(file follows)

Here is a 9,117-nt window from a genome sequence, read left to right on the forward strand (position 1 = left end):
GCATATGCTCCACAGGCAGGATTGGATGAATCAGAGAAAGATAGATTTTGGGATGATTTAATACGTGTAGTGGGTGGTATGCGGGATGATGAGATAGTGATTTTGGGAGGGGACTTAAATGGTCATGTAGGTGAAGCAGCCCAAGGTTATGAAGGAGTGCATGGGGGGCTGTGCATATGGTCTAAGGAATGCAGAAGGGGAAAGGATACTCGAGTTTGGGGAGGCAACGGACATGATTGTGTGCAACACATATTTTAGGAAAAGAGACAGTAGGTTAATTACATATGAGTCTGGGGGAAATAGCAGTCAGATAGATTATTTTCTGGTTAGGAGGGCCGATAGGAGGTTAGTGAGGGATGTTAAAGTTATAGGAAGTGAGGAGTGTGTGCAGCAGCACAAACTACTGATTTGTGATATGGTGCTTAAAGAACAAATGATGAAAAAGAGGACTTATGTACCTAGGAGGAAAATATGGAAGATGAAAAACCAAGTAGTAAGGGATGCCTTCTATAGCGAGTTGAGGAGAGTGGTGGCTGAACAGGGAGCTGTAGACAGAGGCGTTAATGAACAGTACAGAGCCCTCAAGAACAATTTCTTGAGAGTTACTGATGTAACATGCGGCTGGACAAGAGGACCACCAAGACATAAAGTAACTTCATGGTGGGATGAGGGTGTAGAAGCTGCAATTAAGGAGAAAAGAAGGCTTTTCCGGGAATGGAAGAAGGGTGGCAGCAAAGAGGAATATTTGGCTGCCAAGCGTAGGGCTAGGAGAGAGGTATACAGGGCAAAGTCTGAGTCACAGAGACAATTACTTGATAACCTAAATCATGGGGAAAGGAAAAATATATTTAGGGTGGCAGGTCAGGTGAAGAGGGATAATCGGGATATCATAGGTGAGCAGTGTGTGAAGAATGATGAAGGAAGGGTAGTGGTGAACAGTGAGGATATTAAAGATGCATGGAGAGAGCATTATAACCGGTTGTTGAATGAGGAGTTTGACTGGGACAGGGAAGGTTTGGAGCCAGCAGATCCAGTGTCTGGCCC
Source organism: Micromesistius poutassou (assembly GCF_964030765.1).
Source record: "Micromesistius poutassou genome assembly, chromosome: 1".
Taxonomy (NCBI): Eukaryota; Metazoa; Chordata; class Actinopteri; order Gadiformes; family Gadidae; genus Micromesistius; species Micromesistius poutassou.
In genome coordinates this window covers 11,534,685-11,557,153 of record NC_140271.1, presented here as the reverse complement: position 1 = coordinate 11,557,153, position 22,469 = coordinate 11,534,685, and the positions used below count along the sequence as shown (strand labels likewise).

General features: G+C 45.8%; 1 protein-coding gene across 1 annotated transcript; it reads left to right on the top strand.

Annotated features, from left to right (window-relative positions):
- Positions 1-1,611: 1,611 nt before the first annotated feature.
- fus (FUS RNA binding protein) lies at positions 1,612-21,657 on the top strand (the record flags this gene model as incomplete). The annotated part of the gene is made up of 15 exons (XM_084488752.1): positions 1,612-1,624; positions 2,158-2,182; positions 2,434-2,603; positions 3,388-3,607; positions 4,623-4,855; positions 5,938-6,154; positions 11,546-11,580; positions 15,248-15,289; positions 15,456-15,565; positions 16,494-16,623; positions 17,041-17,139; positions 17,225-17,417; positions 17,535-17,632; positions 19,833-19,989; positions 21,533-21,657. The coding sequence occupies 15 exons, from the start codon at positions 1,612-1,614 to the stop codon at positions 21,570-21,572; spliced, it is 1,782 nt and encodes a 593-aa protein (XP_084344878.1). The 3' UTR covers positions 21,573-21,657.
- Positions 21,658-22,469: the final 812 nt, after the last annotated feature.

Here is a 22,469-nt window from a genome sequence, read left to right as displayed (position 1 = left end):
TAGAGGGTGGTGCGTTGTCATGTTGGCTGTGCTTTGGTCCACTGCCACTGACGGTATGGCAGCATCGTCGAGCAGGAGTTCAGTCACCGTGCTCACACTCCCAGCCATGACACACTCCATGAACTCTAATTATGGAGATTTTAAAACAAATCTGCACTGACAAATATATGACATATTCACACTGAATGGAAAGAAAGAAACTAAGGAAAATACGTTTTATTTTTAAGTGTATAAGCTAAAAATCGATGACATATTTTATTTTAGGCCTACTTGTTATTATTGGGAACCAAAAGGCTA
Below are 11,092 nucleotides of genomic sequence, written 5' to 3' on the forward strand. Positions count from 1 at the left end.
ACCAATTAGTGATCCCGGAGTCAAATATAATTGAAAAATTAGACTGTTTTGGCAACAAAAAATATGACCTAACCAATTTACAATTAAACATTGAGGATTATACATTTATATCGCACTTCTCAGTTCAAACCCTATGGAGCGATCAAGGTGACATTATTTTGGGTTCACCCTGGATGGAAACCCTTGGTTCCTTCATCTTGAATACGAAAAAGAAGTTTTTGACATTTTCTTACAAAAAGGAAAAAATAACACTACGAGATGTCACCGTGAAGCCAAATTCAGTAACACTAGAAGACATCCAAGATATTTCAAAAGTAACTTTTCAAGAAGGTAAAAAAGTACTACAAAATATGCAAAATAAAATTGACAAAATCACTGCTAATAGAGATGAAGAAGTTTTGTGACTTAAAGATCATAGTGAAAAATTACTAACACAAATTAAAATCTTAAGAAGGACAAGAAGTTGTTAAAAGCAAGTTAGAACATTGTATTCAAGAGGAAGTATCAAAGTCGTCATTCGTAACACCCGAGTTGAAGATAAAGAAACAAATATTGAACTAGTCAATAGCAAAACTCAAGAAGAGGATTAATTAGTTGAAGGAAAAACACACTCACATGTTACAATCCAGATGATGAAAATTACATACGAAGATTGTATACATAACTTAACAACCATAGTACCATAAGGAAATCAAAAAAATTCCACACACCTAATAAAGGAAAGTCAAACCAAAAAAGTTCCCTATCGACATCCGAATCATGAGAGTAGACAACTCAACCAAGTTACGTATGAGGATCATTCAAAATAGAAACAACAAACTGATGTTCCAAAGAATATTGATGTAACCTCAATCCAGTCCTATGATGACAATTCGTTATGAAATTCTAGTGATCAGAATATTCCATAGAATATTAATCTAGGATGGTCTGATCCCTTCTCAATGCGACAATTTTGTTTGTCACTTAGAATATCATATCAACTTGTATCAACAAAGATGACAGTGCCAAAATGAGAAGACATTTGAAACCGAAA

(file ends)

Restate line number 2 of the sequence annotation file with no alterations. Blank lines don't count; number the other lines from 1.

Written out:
GCATATGCTCCACAGGCAGGATTGGATGAATCAGAGAAAGATAGATTTTGGGATGATTTAATACGTGTAGTGGGTGGTATGCGGGATGATGAGATAGTGATTTTGGGAGGGGACTTAAATGGTCATGTAGGTGAAGCAGCCCAAGGTTATGAAGGAGTGCATGGGGGGCTGTGCATATGGTCTAAGGAATGCAGAAGGGGAAAGGATACTCGAGTTTGGGGAGGCAACGGACATGATTGTGTGCAACACATATTTTAGGAAAAGAGACAGTAGGTTAATTACATATGAGTCTGGGGGAAATAGCAGTCAGATAGATTATTTTCTGGTTAGGAGGGCCGATAGGAGGTTAGTGAGGGATGTTAAAGTTATAGGAAGTGAGGAGTGTGTGCAGCAGCACAAACTACTGATTTGTGATATGGTGCTTAAAGAACAAATGATGAAAAAGAGGACTTATGTACCTAGGAGGAAAATATGGAAGATGAAAAACCAAGTAGTAAGGGATGCCTTCTATAGCGAGTTGAGGAGAGTGGTGGCTGAACAGGGAGCTGTAGACAGAGGCGTTAATGAACAGTACAGAGCCCTCAAGAACAATTTCTTGAGAGTTACTGATGTAACATGCGGCTGGACAAGAGGACCACCAAGACATAAAGTAACTTCATGGTGGGATGAGGGTGTAGAAGCTGCAATTAAGGAGAAAAGAAGGCTTTTCCGGGAATGGAAGAAGGGTGGCAGCAAAGAGGAATATTTGGCTGCCAAGCGTAGGGCTAGGAGAGAGGTATACAGGGCAAAGTCTGAGTCACAGAGACAATTACTTGATAACCTAAATCATGGGGAAAGGAAAAATATATTTAGGGTGGCAGGTCAGGTGAAGAGGGATAATCGGGATATCATAGGTGAGCAGTGTGTGAAGAATGATGAAGGAAGGGTAGTGGTGAACAGTGAGGATATTAAAGATGCATGGAGAGAGCATTATAACCGGTTGTTGAATGAGGAGTTTGACTGGGACAGGGAAGGTTTGGAGCCAGCAGATCCAGTGTCTGGCCC